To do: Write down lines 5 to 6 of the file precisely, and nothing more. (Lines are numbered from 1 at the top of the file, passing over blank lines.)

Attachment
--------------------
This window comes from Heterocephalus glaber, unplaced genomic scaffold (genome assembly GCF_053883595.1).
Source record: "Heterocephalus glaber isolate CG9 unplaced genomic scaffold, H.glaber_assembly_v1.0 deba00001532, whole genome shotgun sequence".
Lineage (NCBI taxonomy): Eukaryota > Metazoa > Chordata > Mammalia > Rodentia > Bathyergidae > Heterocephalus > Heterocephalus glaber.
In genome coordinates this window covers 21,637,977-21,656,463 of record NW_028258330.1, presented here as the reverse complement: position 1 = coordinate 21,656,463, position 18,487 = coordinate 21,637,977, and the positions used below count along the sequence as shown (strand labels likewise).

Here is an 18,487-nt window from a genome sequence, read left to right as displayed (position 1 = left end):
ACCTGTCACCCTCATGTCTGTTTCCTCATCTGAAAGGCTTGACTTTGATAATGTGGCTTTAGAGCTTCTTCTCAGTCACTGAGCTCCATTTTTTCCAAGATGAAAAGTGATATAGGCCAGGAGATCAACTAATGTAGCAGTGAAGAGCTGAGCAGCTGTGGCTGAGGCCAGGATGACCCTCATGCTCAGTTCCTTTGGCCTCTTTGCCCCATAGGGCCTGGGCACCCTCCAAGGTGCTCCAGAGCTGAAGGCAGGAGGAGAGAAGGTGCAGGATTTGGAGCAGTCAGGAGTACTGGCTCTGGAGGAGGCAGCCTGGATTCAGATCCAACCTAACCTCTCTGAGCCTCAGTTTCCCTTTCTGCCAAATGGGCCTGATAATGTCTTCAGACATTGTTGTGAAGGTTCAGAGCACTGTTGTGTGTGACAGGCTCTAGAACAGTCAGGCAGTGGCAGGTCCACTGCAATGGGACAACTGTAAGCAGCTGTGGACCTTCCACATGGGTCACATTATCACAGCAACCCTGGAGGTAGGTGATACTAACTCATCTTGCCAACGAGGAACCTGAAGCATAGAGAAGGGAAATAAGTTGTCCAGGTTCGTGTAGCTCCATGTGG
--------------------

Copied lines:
Here is an 18,487-nt window from a genome sequence, read left to right as displayed (position 1 = left end):
ACCTGTCACCCTCATGTCTGTTTCCTCATCTGAAAGGCTTGACTTTGATAATGTGGCTTTAGAGCTTCTTCTCAGTCACTGAGCTCCATTTTTTCCAAGATGAAAAGTGATATAGGCCAGGAGATCAACTAATGTAGCAGTGAAGAGCTGAGCAGCTGTGGCTGAGGCCAGGATGACCCTCATGCTCAGTTCCTTTGGCCTCTTTGCCCCATAGGGCCTGGGCACCCTCCAAGGTGCTCCAGAGCTGAAGGCAGGAGGAGAGAAGGTGCAGGATTTGGAGCAGTCAGGAGTACTGGCTCTGGAGGAGGCAGCCTGGATTCAGATCCAACCTAACCTCTCTGAGCCTCAGTTTCCCTTTCTGCCAAATGGGCCTGATAATGTCTTCAGACATTGTTGTGAAGGTTCAGAGCACTGTTGTGTGTGACAGGCTCTAGAACAGTCAGGCAGTGGCAGGTCCACTGCAATGGGACAACTGTAAGCAGCTGTGGACCTTCCACATGGGTCACATTATCACAGCAACCCTGGAGGTAGGTGATACTAACTCATCTTGCCAACGAGGAACCTGAAGCATAGAGAAGGGAAATAAGTTGTCCAGGTTCGTGTAGCTCCATGTGG